In seed and flower petals, the predominant terpenoids present in glands is Gossypol, whereas, in green color tissues, the terpenoids are not just Gossypol but hemi gossypol and hellocide.
Minimal amounts of Gossypol are essential for cotton plants to protect themselves from insects. (However, excessive gossypol content makes cottonseed harmful for consumption).
By experimentation, it was observed, regular cotton contained ~10,000 ppm gossypol. Glandless cotton contained ~10 ppm but had no insect protection. Thus, farmers were not interested in growing it.
Engineered cotton showed ~350 ppm (FDA limit of Gossypol for safe human consumption ~450 ppm) and with insect-protected foliage and floral tissue.
Incorporation into our project
Prof. Rathore was successful in removing Gossypol from the seed. However, complete removal meant that the seed lacked resistance to pests since Gossypol does that work. Thus, his solution is viable in developed countries where storage facilities are good. But in developing countries with minimal storage facilities, this solution is risky. Prof Rathore also emphasized that farmers were not ready to adopt such Gossypol-free cottonseed. These inputs from Prof. Rathore helped us to establish our goal, i.e., to work on reducing the concentration of Gossypol but not its complete removal.
Prof. Rathore also briefly discussed the anatomy of the cottonseed and the sites at which Gossypol is present. This explanation gave us a clear idea about our target sites on the cottonseed.
Prof. Rathore emphasized the importance of a reliable protein source in middle and low-income countries like India. He said that certain enzymes present in the gut of ruminants degrade Gossypol. However, in the case of non-ruminants, Gossypol levels remain a serious problem. He emphasized his research and stated that they used a seed-specific promoter to conduct RNA silencing of delta Cadinene synthase gene. The promoter got active after six days post-anthesis. And Gossypol began to synthesize and hit its peak synthesize rate after 30 days. They made sure that this promoter was not operative in other parts of the plant except embryo seeds.
He also mentioned that his research group tried using silencing technology of antisense, but the results were not satisfactory. Thus they shifted the approach to RNA Interface (RNAi). The Delta Cadinene Synthase (d-CS) enzyme present in the seed is responsible for the conversion of Fameyldiphosphate (FDP) to (+) d-Cadinene. Thus, inhibiting this enzyme is a crucial step towards degrading Gossypol. DNA was isolated from all kinds of cottonseed, and Protein Conversion Ratio (PCR) was obtained to analyze the levels of gene RNAi present in the seed. Some seeds did not have RNAi and showed normal levels of Gossypol. No reduction of Gossypol was observed on the green parts of the plant.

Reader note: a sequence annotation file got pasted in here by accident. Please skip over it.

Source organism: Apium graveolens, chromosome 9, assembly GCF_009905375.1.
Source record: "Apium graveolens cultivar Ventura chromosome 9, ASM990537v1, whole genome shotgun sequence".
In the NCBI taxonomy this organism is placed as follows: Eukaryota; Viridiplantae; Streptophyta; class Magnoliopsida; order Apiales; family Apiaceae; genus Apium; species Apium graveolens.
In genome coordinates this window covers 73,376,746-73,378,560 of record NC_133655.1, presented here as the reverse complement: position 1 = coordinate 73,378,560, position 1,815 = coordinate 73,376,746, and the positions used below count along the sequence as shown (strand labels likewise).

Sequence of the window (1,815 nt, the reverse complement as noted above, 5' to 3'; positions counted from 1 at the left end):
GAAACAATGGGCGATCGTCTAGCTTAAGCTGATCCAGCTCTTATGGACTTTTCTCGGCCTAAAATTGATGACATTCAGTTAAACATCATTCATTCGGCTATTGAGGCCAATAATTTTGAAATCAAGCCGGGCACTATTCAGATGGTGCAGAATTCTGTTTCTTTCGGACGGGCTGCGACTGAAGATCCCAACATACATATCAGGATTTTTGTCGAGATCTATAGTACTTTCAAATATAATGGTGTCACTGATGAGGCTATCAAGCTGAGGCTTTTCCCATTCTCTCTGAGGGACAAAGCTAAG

He suggested we explore enzymes that have the potential to degrade Gossypol and narrow the selection down to an efficient enzyme. He gave us some suggestions on the biosynthetic pathways of Gossypol. He also emphasized the importance of Low-Gossypol Cottonseed to meet the nutritional requirements.
Keerti S. Rathore, Devendra Pandeya, LeAnne M. Campbell, Thomas C. Wedegaertner, Lorraine Puckhaber, Robert D. Stipanovic, J. Scott Thenell, Steve Hague & Kater Hake (2020) Ultra-Low Gossypol Cottonseed: Selective Gene Silencing Opens Up a Vast Resource of Plant-Based Protein to Improve Human Nutrition, Critical Reviews in Plant Sciences, 39:1, 1-29, DOI: 10.1080/07352689.2020.1724433
Interactions with Cotton farmers and Cotton processing industries:
It is crucial to share the ideas with the stakeholders and get their inputs to customize the project with a real-world vision. Cotton-producing Farmers are one of the most prominent stakeholders in our project. Thus, few team members reached out to the farmers in and around Telangana, the 3rd largest cotton-producing state. We interacted with them to know more about the cotton cultivation and production process. They told us that the Cotton is a Kharif crop and sown at the same time as rice, in April-May. The typical cotton cycle takes 6-8 months to get the fully developed cotton balls. They also stated that cotton plants are susceptible to adverse environmental conditions, and hence they are harvested before winter frost which could damage the crop and yield. They asserted that the only part of the plant they are interested in is the cotton balls, but it gets damaged on a large scale due to bollworms and other cotton-feeding insects, which is a vital loss to their whole effort. We also created awareness among farmers about Gossypol. So we elaborated our project in the simple layman language and educated them on our project idea. Surprisingly, we got to know that they use the leftovers as feedstock for their cattle.
Because of the restrictions due to COVID-19, we were unable to visit cotton processing Industries. However, we reached out to the manager of a cotton processing industry near Warangal for a telephonic interview to know more about cottonseed oil production. We were briefed about the processes involved in cottonseed oil production. Oil production starts from cleaning the cottonseed to remove impurities. Then seeds are cracked into uniform pieces. The cracked cottonseeds are broken down to uniform smaller flakes with thickness less than 0.5 mm. These flakes are cooked to get rid of excessive water content. The cooking process changes the seed protein to make the oil molecule ready for easy pressing. Thus, obtaining a better quality cottonseed cake and oil. Then the flakes are passed through an oil expelling press machine to extract more oil. The oil thus produced is refined. Impurities and waste materials are separated. In Cottonseed oil production, Cottonseed meal is also obtained as a byproduct after ginning, crushing, and the oil extracted. The cottonseed meal thus obtained is usually used for animal feed and as organic fertilizer. The manager also mentioned that the industry uses solvent extraction and other chemical methods to reduce gossypol levels. He also stated that the chemical method used for gossypol reduction would harm the environment.
Incorporation into our project
The farmers suggested that bollworms and other insects feed on cotton. We wondered if there was a gossypol degradation mechanism in their gut. Thus, we explored this possibility as well referring to the scientific literature. The manager of the industry emphasized the environmental concerns of using chemical methods to degrade gossypol. Thus, we gave a lot of importance to ensuring that our project would be safe for the environment.